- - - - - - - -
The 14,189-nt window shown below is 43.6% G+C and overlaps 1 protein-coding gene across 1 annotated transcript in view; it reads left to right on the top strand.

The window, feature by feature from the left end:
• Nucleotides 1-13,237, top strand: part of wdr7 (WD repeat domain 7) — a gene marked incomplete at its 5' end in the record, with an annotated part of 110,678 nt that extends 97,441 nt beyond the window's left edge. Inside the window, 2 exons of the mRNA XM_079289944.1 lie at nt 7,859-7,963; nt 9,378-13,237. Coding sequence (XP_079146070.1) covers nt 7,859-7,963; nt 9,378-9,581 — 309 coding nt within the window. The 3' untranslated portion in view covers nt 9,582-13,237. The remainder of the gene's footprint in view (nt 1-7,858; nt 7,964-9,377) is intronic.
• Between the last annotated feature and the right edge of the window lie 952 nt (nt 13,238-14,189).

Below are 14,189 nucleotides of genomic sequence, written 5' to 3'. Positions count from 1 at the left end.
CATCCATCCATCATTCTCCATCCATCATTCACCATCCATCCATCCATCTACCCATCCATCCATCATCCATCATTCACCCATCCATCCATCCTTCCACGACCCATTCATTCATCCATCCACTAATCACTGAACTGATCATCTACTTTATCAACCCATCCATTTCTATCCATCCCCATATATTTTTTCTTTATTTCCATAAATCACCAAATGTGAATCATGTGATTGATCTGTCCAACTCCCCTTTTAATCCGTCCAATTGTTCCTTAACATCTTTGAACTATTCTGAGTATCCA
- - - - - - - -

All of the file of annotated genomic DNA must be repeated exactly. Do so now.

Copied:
The 14,189-nt window shown below is 43.6% G+C and overlaps 1 protein-coding gene across 1 annotated transcript in view; it reads left to right on the top strand.

The window, feature by feature from the left end:
• Nucleotides 1-13,237, top strand: part of wdr7 (WD repeat domain 7) — a gene marked incomplete at its 5' end in the record, with an annotated part of 110,678 nt that extends 97,441 nt beyond the window's left edge. Inside the window, 2 exons of the mRNA XM_079289944.1 lie at nt 7,859-7,963; nt 9,378-13,237. Coding sequence (XP_079146070.1) covers nt 7,859-7,963; nt 9,378-9,581 — 309 coding nt within the window. The 3' untranslated portion in view covers nt 9,582-13,237. The remainder of the gene's footprint in view (nt 1-7,858; nt 7,964-9,377) is intronic.
• Between the last annotated feature and the right edge of the window lie 952 nt (nt 13,238-14,189).

Below are 14,189 nucleotides of genomic sequence, written 5' to 3'. Positions count from 1 at the left end.
CATCCATCCATCATTCTCCATCCATCATTCACCATCCATCCATCCATCTACCCATCCATCCATCATCCATCATTCACCCATCCATCCATCCTTCCACGACCCATTCATTCATCCATCCACTAATCACTGAACTGATCATCTACTTTATCAACCCATCCATTTCTATCCATCCCCATATATTTTTTCTTTATTTCCATAAATCACCAAATGTGAATCATGTGATTGATCTGTCCAACTCCCCTTTTAATCCGTCCAATTGTTCCTTAACATCTTTGAACTATTCTGAGTATCCA